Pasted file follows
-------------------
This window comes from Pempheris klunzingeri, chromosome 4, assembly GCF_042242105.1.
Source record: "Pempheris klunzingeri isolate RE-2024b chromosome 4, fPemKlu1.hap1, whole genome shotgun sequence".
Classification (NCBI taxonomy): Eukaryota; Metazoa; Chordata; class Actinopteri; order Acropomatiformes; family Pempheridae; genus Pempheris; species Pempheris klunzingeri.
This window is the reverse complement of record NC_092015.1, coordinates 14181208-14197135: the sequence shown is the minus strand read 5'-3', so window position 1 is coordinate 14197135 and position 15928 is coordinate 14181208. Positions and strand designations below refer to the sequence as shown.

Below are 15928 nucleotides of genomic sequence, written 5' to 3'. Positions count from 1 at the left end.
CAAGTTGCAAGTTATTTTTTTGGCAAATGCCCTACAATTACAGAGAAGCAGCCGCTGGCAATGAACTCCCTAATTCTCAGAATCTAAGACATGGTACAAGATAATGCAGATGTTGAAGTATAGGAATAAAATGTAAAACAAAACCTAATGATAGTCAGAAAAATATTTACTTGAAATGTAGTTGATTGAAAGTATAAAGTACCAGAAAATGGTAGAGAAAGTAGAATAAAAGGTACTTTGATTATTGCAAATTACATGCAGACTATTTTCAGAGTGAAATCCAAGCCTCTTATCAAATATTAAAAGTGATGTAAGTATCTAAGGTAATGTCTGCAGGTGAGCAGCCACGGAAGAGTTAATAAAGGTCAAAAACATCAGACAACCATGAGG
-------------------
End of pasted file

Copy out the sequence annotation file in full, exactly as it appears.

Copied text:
This window comes from Pempheris klunzingeri, chromosome 4, assembly GCF_042242105.1.
Source record: "Pempheris klunzingeri isolate RE-2024b chromosome 4, fPemKlu1.hap1, whole genome shotgun sequence".
Classification (NCBI taxonomy): Eukaryota; Metazoa; Chordata; class Actinopteri; order Acropomatiformes; family Pempheridae; genus Pempheris; species Pempheris klunzingeri.
This window is the reverse complement of record NC_092015.1, coordinates 14181208-14197135: the sequence shown is the minus strand read 5'-3', so window position 1 is coordinate 14197135 and position 15928 is coordinate 14181208. Positions and strand designations below refer to the sequence as shown.

Below are 15928 nucleotides of genomic sequence, written 5' to 3'. Positions count from 1 at the left end.
CAAGTTGCAAGTTATTTTTTTGGCAAATGCCCTACAATTACAGAGAAGCAGCCGCTGGCAATGAACTCCCTAATTCTCAGAATCTAAGACATGGTACAAGATAATGCAGATGTTGAAGTATAGGAATAAAATGTAAAACAAAACCTAATGATAGTCAGAAAAATATTTACTTGAAATGTAGTTGATTGAAAGTATAAAGTACCAGAAAATGGTAGAGAAAGTAGAATAAAAGGTACTTTGATTATTGCAAATTACATGCAGACTATTTTCAGAGTGAAATCCAAGCCTCTTATCAAATATTAAAAGTGATGTAAGTATCTAAGGTAATGTCTGCAGGTGAGCAGCCACGGAAGAGTTAATAAAGGTCAAAAACATCAGACAACCATGAGG